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A Carb-Controlled Diet

author image Janet Renee, MS, RD
Janet Renee is a clinical dietitian with a special interest in weight management, sports dietetics, medical nutrition therapy and diet trends. She earned her Master of Science in nutrition from the University of Chicago and has contributed to health and wellness magazines, including Prevention, Self, Shape and Cooking Light.
A Carb-Controlled Diet
Weight loss is a concern in the USA. Photo Credit Wavebreakmedia Ltd/Wavebreak Media/Getty Images

Weight control presents a major health concern in the United States. From 2009 to 2010, close to 70 percent of adults were overweight or obese, according to the Weight-Control Information Network. As you search for a solution for the battle of the bulge, you'll likely encounter a wide variety of weight loss advice. Carbohydrate-controlled diets are one such approach. While a carb-controlled diet may offer a short-term solution to weight loss, studies indicate it may not benefit you over the long run.

All About Insulin

A Carb-Controlled Diet
Fat stomach. Photo Credit maya13/iStock/Getty Images

All carb-controlled diets have the same goal: to control insulin levels. Insulin is a crucial hormone needed for your cells to absorb glucose -- a major form of energy -- from your bloodstream. When insulin levels are low, your body uses alternative fuel sources, such as fat. Having more glucose circulating in your blood or stored in the form of glycogen provides your body with its preferred fuel source. Carb-controlled diets deplete your body's glycogen stores and then keep your insulin output relatively low so that your body will partly fuel itself on fat, resulting in weight loss.

Types of Controlled-Carbohydrate Diets

A Carb-Controlled Diet
Pasta is one kind of carbohydrate. Photo Credit isa-7777/iStock/Getty Images

Carb-controlled diets primarily come in three forms: low-carb, low-glycemic, and low-glycemic load. Low-carb diets place emphasis on the total number of carbs rather than the type of carbs you eat each day. This method reflects the premise that restricting total carb intake is the most important factor for weight loss. Low-glycemic diets place emphasis on the type of carbs and not necessarily the total amount. The idea is that not all carbs are created equal. Some carbohydrates raise blood sugar more quickly and more drastically than others. So the goal is to eat carbs that have the least effect on insulin secretion. The third type of carb-controlled diet -- low-glycemic load -- takes into account the type of carbs and the total amount eaten per serving.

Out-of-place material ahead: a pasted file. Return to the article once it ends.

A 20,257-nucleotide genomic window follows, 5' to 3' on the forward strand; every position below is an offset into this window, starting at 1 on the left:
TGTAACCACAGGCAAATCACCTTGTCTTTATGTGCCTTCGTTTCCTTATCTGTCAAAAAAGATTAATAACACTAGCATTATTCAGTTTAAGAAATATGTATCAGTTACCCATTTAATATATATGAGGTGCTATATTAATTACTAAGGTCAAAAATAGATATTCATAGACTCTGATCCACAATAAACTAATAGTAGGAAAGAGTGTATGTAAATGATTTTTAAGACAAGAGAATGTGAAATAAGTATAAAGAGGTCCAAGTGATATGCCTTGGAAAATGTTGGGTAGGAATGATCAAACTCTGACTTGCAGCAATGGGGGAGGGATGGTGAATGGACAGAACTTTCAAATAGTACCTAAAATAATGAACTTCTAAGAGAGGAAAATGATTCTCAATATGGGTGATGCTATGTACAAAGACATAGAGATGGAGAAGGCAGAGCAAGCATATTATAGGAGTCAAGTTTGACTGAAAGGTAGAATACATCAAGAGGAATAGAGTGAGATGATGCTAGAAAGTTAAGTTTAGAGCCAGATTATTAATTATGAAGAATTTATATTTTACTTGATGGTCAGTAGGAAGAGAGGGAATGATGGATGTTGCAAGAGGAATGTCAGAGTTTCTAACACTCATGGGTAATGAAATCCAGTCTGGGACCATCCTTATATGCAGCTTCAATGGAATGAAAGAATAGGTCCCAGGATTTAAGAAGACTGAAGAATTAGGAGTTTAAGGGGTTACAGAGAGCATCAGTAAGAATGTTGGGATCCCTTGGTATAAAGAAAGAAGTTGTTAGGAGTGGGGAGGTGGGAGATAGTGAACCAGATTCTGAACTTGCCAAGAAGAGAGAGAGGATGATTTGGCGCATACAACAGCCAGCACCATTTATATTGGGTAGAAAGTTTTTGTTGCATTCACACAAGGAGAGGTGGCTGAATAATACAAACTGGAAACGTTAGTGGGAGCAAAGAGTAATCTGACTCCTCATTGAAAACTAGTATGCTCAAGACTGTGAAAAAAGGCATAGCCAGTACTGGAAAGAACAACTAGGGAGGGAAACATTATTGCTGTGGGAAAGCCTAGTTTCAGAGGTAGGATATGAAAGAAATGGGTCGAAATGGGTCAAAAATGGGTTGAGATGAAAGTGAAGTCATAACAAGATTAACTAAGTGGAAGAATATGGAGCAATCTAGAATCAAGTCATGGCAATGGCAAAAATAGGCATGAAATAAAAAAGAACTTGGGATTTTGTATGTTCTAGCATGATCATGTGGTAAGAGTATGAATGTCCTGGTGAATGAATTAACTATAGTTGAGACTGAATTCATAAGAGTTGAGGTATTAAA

A Carb-Controlled Diet
Bananas are a low glycemic food. Photo Credit bajinda/iStock/Getty Images

Carb-controlled diets aren't without their drawbacks. Low-carb diets often require you to cut out otherwise healthy foods, such as fruit or grains, at least during the initial phase. You may also experience fatigue temporarily until your body adjusts. These diets may also contain higher than recommended amounts of fat. Low-glycemic and low-glycemic load diets restrict higher-glycemic foods, some of which are healthy, such as bananas and carrots.

Final Verdict

A Carb-Controlled Diet
Balance and eat healthy meals. Photo Credit Warren Goldswain/iStock/Getty Images

Carbohydrate-controlled diets may offer weight loss benefits in the short term over traditional calorie-restricted diets. Short-term data support restricted-carbohydrate diets for improving insulin sensitivity and improving glucose control, according to a review published in the journal "Obesity Reviews." When it comes to long-term weight loss benefits, restricting carbs does not appear to offer benefits over the traditional approach, according to the review, published in August 2005. In the long run, the age-old advice still applies: establish healthy, balanced eating habits and engage in physical activity to help manage your weight.

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